Two recent tribunals on Personal Independence Payment (PIP) assessments ruled that the Department for Work and Pensions (DWP) should be helping more people. One ruled that people who need support to take medication or monitor a condition should be scored in eligibility assessments in a similar fashion to people who undergo treatment therapies. Importantly this could mean more support for people with mental health conditions. The second ruled that claimants who suffer from overwhelming mental distress on journeys should be assessed similarly to those who have cognitive impairments. These rulings were expected to help 160,000 more people at a cost £3.5bn.
The government disagreed with the tribunals’ rulings. It also blocked the rulings in parliament, and did so when MPs were focussed on the Stoke and Copeland by-elections. This led to accusations that the government had behaved in an underhanded way. Damian Green, the Work and Pensions Secretary, denied this.
As there was a gap between the tribunals’ findings and the government’s reversal of them, some people were assessed more favourably than the government would like. Green claimed that this only represented a “handful of people”. He also claimed that this money would not be claimed back, but that claimants might receive less PIP when they are reassessed.
But this “handful of people” may be larger than Green realised. The Canary has seen evidence that claimants may have been receiving points for relevant mental health concerns even before the tribunals’ decisions. All at the discretion of assessors. Assessors who work within a system that has been described as “not fit for purpose”.
The fact that assessors have sometimes judged people’s mental health needs favourably is not the problem. The problem is that they will not be able to do so in future.
The Canary has been in contact with the disability activist Alice Kirby. Kirby alerted us to the potential problem with the government’s ruling against the PIP tribunals. She’s also the founder of Disabled Survivors Unite, and was instrumental in bringing attention to the DWP’s ‘kill yourself’ scandal. A scandal that centred on the revelation that DWP assessors have been asking claimants like her why they haven’t killed themselves yet.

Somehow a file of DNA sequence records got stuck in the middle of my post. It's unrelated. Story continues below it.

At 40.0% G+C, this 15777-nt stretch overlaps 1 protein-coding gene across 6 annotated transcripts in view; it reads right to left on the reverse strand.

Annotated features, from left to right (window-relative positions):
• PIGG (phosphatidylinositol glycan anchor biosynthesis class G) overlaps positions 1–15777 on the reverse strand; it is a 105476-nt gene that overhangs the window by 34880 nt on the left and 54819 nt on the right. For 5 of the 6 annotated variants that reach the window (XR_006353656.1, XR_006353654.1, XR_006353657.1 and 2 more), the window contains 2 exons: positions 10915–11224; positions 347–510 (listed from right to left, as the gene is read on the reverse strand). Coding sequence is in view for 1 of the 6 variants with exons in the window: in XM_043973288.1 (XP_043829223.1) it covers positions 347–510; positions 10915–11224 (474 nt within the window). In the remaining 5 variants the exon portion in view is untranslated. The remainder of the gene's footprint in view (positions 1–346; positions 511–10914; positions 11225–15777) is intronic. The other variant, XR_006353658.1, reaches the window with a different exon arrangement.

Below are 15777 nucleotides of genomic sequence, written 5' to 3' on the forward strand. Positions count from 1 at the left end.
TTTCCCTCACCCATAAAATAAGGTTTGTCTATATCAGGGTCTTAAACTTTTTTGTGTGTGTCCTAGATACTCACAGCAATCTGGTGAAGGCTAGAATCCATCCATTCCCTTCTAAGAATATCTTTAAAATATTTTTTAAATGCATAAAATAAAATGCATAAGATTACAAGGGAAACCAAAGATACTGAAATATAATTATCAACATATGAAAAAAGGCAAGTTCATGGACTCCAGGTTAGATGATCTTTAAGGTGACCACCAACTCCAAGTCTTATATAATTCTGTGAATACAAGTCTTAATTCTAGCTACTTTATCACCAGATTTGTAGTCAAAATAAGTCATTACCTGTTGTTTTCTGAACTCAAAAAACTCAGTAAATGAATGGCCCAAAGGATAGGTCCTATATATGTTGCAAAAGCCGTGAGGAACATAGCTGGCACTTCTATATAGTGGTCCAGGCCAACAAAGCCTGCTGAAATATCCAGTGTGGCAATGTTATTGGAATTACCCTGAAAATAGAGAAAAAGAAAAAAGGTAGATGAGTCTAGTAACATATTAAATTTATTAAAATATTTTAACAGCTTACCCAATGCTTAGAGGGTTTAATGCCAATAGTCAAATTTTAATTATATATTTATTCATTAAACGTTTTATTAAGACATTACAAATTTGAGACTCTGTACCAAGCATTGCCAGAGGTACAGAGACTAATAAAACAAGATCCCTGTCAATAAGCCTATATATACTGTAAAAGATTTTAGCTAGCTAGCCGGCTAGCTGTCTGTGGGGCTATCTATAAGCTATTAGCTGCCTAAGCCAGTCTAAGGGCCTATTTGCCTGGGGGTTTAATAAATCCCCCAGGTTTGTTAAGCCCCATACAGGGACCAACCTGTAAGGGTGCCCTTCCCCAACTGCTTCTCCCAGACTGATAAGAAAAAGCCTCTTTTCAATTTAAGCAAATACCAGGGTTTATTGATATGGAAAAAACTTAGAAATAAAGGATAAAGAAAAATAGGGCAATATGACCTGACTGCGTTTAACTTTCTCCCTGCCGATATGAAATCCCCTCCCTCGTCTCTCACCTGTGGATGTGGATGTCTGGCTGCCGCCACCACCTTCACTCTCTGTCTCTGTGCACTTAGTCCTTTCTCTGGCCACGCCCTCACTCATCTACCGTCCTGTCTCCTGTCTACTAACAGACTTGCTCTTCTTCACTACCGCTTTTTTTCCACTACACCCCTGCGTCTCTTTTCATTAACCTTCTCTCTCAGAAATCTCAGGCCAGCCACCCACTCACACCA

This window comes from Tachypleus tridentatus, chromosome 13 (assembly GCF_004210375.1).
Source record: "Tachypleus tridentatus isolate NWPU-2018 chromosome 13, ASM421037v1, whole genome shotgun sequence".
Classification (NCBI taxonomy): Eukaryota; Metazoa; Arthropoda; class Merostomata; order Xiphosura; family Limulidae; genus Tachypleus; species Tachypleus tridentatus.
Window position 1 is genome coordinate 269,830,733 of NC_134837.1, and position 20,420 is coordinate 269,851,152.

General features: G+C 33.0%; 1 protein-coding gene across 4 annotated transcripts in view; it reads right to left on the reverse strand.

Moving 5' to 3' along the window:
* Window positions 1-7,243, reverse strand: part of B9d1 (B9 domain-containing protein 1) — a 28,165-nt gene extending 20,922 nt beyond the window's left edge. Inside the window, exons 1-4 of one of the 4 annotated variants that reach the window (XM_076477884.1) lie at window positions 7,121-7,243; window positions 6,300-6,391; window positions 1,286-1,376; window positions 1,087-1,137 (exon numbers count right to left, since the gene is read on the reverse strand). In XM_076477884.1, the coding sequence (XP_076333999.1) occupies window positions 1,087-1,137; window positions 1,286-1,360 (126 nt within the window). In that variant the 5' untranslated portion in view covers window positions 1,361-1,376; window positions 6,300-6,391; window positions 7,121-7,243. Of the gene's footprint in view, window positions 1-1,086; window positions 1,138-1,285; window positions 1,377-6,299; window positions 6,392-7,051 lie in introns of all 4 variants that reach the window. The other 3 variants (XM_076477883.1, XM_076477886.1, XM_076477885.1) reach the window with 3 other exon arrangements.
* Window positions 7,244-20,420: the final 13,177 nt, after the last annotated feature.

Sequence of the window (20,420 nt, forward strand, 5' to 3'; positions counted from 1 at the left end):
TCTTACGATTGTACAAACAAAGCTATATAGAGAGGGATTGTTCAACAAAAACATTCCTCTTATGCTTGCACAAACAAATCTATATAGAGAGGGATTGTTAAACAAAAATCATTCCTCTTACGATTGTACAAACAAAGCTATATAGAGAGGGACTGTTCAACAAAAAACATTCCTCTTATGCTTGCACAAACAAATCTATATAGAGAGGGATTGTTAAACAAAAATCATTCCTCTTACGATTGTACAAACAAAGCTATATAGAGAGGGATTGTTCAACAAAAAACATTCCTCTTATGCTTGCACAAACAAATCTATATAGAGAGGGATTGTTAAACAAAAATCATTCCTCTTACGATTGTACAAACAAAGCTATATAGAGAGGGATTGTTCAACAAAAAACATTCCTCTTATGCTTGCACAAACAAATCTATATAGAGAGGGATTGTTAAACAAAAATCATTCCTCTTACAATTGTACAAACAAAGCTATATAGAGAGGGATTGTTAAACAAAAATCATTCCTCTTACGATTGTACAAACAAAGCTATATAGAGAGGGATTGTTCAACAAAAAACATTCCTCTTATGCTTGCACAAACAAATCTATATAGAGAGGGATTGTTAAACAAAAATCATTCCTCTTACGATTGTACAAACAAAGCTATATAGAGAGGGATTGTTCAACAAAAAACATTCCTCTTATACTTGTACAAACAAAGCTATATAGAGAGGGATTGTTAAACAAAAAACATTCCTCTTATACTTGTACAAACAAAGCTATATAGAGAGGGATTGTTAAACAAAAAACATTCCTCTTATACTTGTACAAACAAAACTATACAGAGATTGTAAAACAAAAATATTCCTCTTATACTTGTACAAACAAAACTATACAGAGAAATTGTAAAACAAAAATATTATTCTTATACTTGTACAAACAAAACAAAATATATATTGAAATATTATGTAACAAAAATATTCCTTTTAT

Speaking to The Canary, Kirby said:
The government claimed that they changed PIP legislation in order to prevent a widening of eligibility, but in actuality they narrowed it. They said the change wouldn’t affect current claimants because we couldn’t have met this criteria in the past, but that’s completely untrue.
I was awarded points for these two limitations as far back as 2015. When I’m next reassessed I believe I will lose those points, because everyone will be assessed under the new legislation. And for me and many others, that will result in a cut to our benefits.
A larger problem
We have been in contact with the DWP about this issue, but it failed to reply by the time of publishing.
It could be that Kirby is the only person to have been favourably assessed for mental impairments before the tribunals. But it’s more likely that she isn’t. And if you or anyone else you know may be affected, please contact firstname.lastname@example.org
– Write to your MP to voice your concerns about the way the DWP and its contracted companies handle these assessments.
– You can also support Disabled People Against Cuts.
Featured image via Flickr
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